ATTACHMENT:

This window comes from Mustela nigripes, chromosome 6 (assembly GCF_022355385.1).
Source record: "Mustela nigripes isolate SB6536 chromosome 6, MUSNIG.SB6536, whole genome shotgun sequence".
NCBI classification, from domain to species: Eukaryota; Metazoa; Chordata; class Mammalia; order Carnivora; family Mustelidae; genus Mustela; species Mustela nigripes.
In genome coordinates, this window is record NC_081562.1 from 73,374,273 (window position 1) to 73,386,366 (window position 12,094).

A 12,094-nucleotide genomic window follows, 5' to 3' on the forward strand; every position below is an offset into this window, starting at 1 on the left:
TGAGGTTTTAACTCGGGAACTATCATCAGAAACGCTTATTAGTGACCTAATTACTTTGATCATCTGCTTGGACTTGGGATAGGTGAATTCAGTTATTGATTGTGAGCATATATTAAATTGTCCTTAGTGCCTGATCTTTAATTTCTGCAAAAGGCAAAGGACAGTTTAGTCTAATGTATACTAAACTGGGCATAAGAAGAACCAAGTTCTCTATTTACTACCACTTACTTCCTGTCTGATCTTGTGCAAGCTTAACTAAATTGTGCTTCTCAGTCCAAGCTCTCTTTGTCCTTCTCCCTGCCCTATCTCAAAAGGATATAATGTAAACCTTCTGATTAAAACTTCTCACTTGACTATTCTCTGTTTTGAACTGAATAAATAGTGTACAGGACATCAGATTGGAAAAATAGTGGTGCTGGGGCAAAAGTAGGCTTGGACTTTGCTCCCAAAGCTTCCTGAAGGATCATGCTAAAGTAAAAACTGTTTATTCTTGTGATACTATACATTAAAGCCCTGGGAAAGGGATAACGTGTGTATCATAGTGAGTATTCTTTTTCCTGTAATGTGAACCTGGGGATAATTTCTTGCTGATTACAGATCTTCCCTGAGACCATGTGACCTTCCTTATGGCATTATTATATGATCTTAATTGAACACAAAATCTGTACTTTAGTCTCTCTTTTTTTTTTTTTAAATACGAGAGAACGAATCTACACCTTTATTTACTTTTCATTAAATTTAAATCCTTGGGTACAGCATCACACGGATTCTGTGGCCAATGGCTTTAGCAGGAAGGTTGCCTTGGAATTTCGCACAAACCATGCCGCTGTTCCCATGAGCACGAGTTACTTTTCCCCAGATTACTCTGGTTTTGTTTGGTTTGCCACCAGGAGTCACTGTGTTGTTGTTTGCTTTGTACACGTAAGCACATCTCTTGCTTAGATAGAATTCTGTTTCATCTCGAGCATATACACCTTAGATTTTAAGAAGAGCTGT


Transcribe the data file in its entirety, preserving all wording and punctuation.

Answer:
This window comes from Mustela nigripes, chromosome 6 (assembly GCF_022355385.1).
Source record: "Mustela nigripes isolate SB6536 chromosome 6, MUSNIG.SB6536, whole genome shotgun sequence".
NCBI classification, from domain to species: Eukaryota; Metazoa; Chordata; class Mammalia; order Carnivora; family Mustelidae; genus Mustela; species Mustela nigripes.
In genome coordinates, this window is record NC_081562.1 from 73,374,273 (window position 1) to 73,386,366 (window position 12,094).

A 12,094-nucleotide genomic window follows, 5' to 3' on the forward strand; every position below is an offset into this window, starting at 1 on the left:
TGAGGTTTTAACTCGGGAACTATCATCAGAAACGCTTATTAGTGACCTAATTACTTTGATCATCTGCTTGGACTTGGGATAGGTGAATTCAGTTATTGATTGTGAGCATATATTAAATTGTCCTTAGTGCCTGATCTTTAATTTCTGCAAAAGGCAAAGGACAGTTTAGTCTAATGTATACTAAACTGGGCATAAGAAGAACCAAGTTCTCTATTTACTACCACTTACTTCCTGTCTGATCTTGTGCAAGCTTAACTAAATTGTGCTTCTCAGTCCAAGCTCTCTTTGTCCTTCTCCCTGCCCTATCTCAAAAGGATATAATGTAAACCTTCTGATTAAAACTTCTCACTTGACTATTCTCTGTTTTGAACTGAATAAATAGTGTACAGGACATCAGATTGGAAAAATAGTGGTGCTGGGGCAAAAGTAGGCTTGGACTTTGCTCCCAAAGCTTCCTGAAGGATCATGCTAAAGTAAAAACTGTTTATTCTTGTGATACTATACATTAAAGCCCTGGGAAAGGGATAACGTGTGTATCATAGTGAGTATTCTTTTTCCTGTAATGTGAACCTGGGGATAATTTCTTGCTGATTACAGATCTTCCCTGAGACCATGTGACCTTCCTTATGGCATTATTATATGATCTTAATTGAACACAAAATCTGTACTTTAGTCTCTCTTTTTTTTTTTTTAAATACGAGAGAACGAATCTACACCTTTATTTACTTTTCATTAAATTTAAATCCTTGGGTACAGCATCACACGGATTCTGTGGCCAATGGCTTTAGCAGGAAGGTTGCCTTGGAATTTCGCACAAACCATGCCGCTGTTCCCATGAGCACGAGTTACTTTTCCCCAGATTACTCTGGTTTTGTTTGGTTTGCCACCAGGAGTCACTGTGTTGTTGTTTGCTTTGTACACGTAAGCACATCTCTTGCTTAGATAGAATTCTGTTTCATCTCGAGCATATACACCTTAGATTTTAAGAAGAGCTGT